Sound gymnastics – special breathing exercises, consisting of pronouncing consonant sounds in a certain way – buzzing (zh, z), sibilant and hissing (s, f, ts, ch, sh), growling (r) and their combinations. In this case, the vibration of the vocal cords is transmitted to the smooth muscles of the bronchi, lungs, chest, relaxing the spasmodic bronchi and bronchioles. The goal of sound gymnastics is to develop the correct ratio of inhalation and exhalation – 1: 2 (1.5). All sounds should be pronounced in a strictly defined way, depending on the purpose of gymnastics. For example, in bronchial asthma, buzzing, growling, hissing sounds are pronounced loudly, energetically, exciting, and in chronic obstructive bronchitis with severe respiratory failure – softly, quietly, acceptable in a whisper (soothing).

Method of volitional elimination of deep breathing (VEDB) K.P. Buteyko – the technique was developed by the Novosibirsk doctor K.P. Buteyko in 1960 and is aimed at volitional correction of incorrect (deep) breathing with a gradual complete rejection of it, since deep breathing causes a lack of carbon dioxide in the blood, a change in the acid-base state towards alkalosis and tissue hypoxia (with a lack of carbon dioxide in the body, oxygen firmly binds to hemoglobin and does not enter cells and tissues). The main tasks of the VEDB method are:

  • to normalize the ratio of inhalation and exhalation,
  • to reduce the speed and depth of inhalation,
  • to develop a compensatory pause after a long and calm exhalation,
  • to normalize the carbon dioxide content in the blood,
  • to reduce the number of asthma attacks, to prevent their occurrence.

Paradoxical breathing exercises help relieve an attack of suffocation. Gymnastics is called “paradoxical” because inhalation and exhalation are performed simultaneously with the movements of the arms, trunk, and legs, which complicate this phase of breathing. When the chest is compressed, inhalation is made, when the chest expands, exhale. The inhalation should be short, sharp, noisy, active, forced by the diaphragm; exhalation occurs passively, spontaneously. Inhalation is carried out only through the nose, exhalation independently, passively (so that it is not audible), preferably through the mouth, you should not delay exhalation. The mechanism of action of paradoxical respiratory gymnastics on the body consists of restoring disturbed nasal breathing, improving the drainage function of the bronchi, activating the work of the diaphragm and chest muscles. Gymnastics promotes the resorption of inflammatory formations, the restoration of normal lymph and blood supply, the elimination of local congestion. Elimination of morphological changes in the bronchopulmonary system enhances gas exchange in the alveoli, tissue respiration, and leads to an increase in oxygen absorption by tissues, which has a positive effect on metabolic processes. The coordination of breathing and movement helps to restore the regulation of breathing by the central nervous system, improves the psychoemotional state, and has a general tonic effect.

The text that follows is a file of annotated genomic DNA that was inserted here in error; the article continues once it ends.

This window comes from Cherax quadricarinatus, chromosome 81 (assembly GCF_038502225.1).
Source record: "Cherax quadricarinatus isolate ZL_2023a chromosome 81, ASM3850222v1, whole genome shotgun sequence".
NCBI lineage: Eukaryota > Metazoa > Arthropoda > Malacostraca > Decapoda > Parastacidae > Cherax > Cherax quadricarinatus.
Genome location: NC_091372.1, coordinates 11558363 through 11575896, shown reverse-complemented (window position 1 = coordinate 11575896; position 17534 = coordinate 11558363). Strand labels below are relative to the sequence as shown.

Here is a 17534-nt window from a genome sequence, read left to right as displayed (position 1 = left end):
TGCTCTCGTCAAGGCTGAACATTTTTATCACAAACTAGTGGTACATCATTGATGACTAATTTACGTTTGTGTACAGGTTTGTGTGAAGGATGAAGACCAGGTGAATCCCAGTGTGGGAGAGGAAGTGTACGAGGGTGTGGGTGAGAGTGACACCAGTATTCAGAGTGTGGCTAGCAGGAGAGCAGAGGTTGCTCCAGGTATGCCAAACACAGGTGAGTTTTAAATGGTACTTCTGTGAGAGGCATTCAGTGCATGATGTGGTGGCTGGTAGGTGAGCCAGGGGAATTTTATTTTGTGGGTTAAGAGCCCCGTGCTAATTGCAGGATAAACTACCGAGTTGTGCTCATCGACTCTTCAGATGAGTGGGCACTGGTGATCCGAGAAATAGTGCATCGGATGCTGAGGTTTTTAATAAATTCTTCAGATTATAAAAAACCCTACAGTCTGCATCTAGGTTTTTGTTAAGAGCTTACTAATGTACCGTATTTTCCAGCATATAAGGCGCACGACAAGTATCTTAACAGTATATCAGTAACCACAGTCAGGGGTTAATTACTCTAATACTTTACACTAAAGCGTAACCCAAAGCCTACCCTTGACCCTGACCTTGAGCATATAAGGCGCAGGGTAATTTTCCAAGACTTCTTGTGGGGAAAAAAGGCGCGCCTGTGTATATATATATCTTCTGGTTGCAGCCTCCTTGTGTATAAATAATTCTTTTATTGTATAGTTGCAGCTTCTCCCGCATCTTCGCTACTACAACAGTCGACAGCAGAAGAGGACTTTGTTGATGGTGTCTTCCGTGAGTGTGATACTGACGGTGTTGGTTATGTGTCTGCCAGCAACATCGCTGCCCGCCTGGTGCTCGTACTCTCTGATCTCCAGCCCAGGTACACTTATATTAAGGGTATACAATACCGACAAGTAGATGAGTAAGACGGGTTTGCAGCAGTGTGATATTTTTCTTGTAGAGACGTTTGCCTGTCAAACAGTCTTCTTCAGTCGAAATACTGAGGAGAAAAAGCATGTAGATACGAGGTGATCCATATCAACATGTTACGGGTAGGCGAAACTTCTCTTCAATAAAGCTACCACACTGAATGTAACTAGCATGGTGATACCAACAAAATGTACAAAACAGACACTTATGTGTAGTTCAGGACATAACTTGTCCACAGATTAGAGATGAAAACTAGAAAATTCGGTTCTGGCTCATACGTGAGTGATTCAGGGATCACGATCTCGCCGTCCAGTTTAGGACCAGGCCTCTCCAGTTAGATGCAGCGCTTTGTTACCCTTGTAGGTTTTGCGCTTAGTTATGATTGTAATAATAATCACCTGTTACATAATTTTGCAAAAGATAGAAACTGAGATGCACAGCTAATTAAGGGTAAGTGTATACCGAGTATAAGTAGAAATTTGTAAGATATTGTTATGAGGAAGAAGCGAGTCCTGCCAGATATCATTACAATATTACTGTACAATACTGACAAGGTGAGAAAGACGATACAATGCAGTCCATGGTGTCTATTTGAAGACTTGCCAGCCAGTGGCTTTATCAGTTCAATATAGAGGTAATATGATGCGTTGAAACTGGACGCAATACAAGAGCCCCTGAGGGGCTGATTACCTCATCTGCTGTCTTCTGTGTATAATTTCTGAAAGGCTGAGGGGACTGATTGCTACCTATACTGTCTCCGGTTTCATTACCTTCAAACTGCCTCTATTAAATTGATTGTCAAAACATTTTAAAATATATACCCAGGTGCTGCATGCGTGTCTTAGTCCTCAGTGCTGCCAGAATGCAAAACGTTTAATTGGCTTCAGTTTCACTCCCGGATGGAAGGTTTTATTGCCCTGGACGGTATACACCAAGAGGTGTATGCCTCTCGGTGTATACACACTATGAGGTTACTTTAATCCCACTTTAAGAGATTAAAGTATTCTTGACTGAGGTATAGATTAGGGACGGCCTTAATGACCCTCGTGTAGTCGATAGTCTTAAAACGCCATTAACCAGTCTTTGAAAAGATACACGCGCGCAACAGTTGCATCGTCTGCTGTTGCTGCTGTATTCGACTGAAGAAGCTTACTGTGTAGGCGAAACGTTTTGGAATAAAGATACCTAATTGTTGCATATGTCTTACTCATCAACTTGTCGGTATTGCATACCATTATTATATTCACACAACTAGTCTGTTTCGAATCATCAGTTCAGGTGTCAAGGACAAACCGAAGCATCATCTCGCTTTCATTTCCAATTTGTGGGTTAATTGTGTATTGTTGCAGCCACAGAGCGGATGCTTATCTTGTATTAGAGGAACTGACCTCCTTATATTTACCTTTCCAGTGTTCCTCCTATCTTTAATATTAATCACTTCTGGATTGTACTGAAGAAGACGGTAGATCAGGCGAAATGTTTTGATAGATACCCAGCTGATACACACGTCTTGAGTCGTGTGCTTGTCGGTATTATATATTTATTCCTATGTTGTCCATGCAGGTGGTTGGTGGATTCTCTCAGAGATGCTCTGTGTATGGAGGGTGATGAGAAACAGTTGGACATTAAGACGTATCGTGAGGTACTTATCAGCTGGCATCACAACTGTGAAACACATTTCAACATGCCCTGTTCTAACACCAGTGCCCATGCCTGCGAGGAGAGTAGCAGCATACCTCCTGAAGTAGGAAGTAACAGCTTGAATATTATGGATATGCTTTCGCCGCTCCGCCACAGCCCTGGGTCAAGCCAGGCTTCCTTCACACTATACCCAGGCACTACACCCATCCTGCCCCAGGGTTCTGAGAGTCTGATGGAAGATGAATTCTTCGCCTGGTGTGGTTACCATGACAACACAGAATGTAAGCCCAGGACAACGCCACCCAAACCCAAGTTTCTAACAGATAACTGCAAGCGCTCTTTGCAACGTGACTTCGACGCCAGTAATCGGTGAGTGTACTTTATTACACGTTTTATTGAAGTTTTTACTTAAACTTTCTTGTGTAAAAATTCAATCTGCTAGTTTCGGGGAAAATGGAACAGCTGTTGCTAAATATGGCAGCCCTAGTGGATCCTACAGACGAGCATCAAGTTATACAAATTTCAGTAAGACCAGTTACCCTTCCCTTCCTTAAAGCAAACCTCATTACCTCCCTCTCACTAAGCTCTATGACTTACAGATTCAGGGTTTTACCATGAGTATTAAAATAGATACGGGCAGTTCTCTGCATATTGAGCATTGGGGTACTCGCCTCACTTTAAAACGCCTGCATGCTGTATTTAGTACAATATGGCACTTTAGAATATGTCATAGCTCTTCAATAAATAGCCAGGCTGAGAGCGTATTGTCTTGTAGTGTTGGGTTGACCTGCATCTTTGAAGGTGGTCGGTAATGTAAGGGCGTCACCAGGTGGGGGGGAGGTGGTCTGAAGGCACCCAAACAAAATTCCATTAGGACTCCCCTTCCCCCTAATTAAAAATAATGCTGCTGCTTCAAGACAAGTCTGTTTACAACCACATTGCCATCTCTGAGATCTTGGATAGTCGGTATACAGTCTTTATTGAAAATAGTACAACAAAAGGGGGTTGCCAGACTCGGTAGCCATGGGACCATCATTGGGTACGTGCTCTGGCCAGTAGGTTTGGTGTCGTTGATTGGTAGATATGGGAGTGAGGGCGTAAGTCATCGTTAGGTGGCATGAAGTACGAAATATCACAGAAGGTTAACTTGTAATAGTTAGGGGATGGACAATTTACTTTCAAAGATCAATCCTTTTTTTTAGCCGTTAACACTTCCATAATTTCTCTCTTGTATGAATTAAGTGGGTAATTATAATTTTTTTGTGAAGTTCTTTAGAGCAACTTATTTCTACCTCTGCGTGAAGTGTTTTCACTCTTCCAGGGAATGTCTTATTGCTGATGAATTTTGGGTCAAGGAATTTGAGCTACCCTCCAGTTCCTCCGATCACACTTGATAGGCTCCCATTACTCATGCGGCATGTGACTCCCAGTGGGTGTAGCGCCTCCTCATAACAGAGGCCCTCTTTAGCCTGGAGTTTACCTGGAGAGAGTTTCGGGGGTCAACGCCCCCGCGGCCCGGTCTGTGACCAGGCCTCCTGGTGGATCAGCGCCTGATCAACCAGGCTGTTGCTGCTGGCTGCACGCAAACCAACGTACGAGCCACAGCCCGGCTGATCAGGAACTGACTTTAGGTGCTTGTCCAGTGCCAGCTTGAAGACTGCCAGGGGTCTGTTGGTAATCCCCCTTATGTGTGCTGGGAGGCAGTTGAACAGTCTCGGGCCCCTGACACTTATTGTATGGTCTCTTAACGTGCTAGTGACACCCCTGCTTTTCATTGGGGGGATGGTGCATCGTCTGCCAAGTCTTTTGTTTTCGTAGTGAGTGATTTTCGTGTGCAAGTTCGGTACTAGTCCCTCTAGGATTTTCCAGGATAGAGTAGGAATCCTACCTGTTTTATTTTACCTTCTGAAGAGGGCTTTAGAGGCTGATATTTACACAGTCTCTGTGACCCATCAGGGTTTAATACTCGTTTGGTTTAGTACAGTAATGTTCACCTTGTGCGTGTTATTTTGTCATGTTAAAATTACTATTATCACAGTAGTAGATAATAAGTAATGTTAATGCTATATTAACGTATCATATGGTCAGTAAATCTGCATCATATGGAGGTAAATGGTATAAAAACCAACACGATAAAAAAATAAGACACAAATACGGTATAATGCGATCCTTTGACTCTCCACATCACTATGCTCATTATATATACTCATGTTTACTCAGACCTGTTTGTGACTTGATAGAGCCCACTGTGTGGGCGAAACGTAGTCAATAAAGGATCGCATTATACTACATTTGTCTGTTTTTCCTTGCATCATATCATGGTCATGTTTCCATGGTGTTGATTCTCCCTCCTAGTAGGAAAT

Modern oriental respiratory systems, which are currently popular (qigong, tai chi, hatha yoga, etc.) are based on voluntary regulation of the depth and frequency of breathing, control of the correct ratio of inhalation and exhalation. In this case, the active participation of the diaphragm in the breathing process, as well as training in concentration and relaxation, are required. It is important to learn certain types of breathing (upper chest, costal, diaphragmatic) and full breathing. Eastern breathing techniques are mainly distributed by enthusiasts and are used in alternative medicine, since these breathing techniques also carry a philosophical meaning with the ultimate goal of achieving harmony and gaining full health on their own, using the body’s hidden reserves and willpower.

The criterion for determining whether a given technique is appropriate is the state of health after exercise. In general, all physical exercise, in addition to directly improving peripheral muscle function, improves motivation, improves mood, reduces symptoms of illness, and has a positive effect on the cardiovascular system.

For people with COVID-19 presenting for pulmonary rehabilitation after COVID-19, it is important to consider that with the reduced gas transfer, exercise desaturation may occur. Therefore, monitoring of oxygen saturation and use of supplemental oxygen may be necessary during pulmonary rehabilitation after COVID-19.

Pulmonary rehabilitation after COVID-19, including physical and psychological components, should be available for patients as soon as possible and it should continue for weeks if not months after they have been discharged from the hospital in order to give patients the best chances of a good recovery. Thus, the risk of patient disability after suffering pneumonia is reduced.

THE ROLE OF RESPIRATORY (BREATHING) AND HRV BIOFEEDBACK IN PULMONARY REHABILITATION AFTER COVID-19

Respiratory (breathing) and Heart Rate Variability (HRV) Biofeedback is a relatively new method of teaching people to change the parameters of respiration and cardiac activity. Recent research indicates the effectiveness of these biofeedback modalities in the treatment of many medical and psychological conditions, including:

     – anxiety disorders,
     – depression,
     – asthma,
     – chronic obstructive pulmonary disease,
     – cardiovascular diseases,
     – cardiac rehabilitation,
     – hypertension of various origins,
     – chronic fatigue,
    – chronic muscle pain,
    – post-traumatic stress disorder (PTSD),